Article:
This month on the night of August 12 and 13 we will witness the Perseids meteor shower, which is one of the best meteor showers to observe, producing up to 60 meteors per hour at its peak. Some meteors can also be seen from July 17 to August 24. It originates from debris produced by comet Swift-Tuttle, which was discovered in 1862. The Perseids are famous for producing a large number of bright meteors. Happily the thin crescent moon will be no match for the bright Perseids this year so be prepared for a great show. The meteors will radiate from the constellation Perseus, but can appear anywhere in the sky.
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Then near the end of the month on August 29 there will be a special full moon, known as the Supermoon. What’s so special about this full moon is that it will be at its closest approach to the Earth and thus will look slightly larger and brighter than usual. Furthermore the Moon will be located on the opposite side of the Earth as the Sun and its face will be fully illuminated. This full moon will occur at 18:35 UTC.
As you know, the moon has a big impact on the visibility of celestial bodies in the night sky. So here are the moon’s phases for this month:
Positions of the planets this month
Mercury: The closest planet to the Sun can be seen at dawn and dusk travelling across the constellation of Leo, not far from Jupiter and Venus. This planet, being the closest to the Sun, will appear to move quickly in the night sky and its position will change in the following weeks.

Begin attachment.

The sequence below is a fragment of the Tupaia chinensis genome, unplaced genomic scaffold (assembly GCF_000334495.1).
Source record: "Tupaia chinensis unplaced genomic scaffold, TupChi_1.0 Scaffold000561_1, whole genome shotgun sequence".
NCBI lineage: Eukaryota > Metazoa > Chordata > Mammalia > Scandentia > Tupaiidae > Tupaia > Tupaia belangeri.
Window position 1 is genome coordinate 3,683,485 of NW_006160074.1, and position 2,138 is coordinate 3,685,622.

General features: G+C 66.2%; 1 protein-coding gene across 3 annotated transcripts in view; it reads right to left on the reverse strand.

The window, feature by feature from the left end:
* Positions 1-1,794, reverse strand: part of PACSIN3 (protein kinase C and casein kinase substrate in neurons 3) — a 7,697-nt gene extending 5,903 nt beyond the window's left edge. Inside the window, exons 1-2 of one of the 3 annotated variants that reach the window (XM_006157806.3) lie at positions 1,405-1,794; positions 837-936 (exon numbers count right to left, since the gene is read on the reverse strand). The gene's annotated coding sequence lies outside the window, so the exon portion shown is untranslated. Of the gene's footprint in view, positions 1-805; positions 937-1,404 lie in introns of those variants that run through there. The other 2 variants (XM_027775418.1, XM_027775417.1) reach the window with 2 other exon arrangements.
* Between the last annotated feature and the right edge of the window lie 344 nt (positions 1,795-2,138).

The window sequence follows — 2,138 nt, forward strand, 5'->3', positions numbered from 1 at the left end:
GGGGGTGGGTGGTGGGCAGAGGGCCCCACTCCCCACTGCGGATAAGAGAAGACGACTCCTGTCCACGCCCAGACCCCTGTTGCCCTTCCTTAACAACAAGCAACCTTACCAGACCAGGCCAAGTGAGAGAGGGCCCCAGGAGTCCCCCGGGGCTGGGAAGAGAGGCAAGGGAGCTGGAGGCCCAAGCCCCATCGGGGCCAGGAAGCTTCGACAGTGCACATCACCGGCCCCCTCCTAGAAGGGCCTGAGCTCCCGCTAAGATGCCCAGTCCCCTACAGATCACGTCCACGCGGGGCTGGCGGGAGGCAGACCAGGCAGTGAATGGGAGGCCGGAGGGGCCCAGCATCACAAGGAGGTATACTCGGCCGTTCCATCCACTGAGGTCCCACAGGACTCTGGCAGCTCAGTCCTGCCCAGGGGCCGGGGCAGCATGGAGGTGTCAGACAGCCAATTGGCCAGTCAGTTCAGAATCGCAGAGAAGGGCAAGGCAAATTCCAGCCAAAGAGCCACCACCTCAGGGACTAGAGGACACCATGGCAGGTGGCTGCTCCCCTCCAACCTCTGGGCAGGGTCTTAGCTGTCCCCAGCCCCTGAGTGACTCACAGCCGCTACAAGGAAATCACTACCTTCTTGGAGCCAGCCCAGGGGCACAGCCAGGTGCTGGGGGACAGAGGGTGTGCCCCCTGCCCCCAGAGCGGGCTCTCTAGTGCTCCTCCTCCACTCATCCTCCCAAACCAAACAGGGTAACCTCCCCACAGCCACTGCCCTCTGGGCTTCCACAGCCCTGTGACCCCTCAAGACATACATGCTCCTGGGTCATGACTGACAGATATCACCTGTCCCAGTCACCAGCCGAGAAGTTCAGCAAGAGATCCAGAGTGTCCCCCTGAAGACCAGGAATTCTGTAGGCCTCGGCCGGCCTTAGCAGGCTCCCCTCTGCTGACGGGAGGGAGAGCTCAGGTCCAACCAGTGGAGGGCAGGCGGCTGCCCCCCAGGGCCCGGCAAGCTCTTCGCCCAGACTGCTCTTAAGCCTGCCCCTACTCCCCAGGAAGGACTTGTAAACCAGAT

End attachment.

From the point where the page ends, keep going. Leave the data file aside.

Venus: The sister planet can be seen travelling across the constellation of Leo, not far from Jupiter. Just like Mercury, Venus can only be seen at dawn and dusk.
Mars: The red planet can be seen in the constellation of Cancer.
Jupiter: The gas giant is visible in the constellations of Leo. Jupiter can easily be spotted with the naked eye, even in highly illuminated cities.
Saturn: The ringed giant can be seen with the naked eye between the constellations of Scorpius and Libra.
Uranus: The gas giant can be seen in the constellation of Pisces with the use of a telescope.
Neptune: The blue giant requires a telescope pointed in the constellation of Aquarius in order to be seen.
Major astronomical events next month
- September 1 – Neptune at Opposition.
- September 4 – Mercury at Greatest Eastern Elongation.
- September 13 – Partial Solar Eclipse.
- September 23 – September Equinox.
- September 28 – Supermoon.
- September 28 – Total Lunar Eclipse.
- Previous month’s calendar: Stargazing Calendar for July 2015
- Next month’s calendar: Stargazing Calendar for September 2015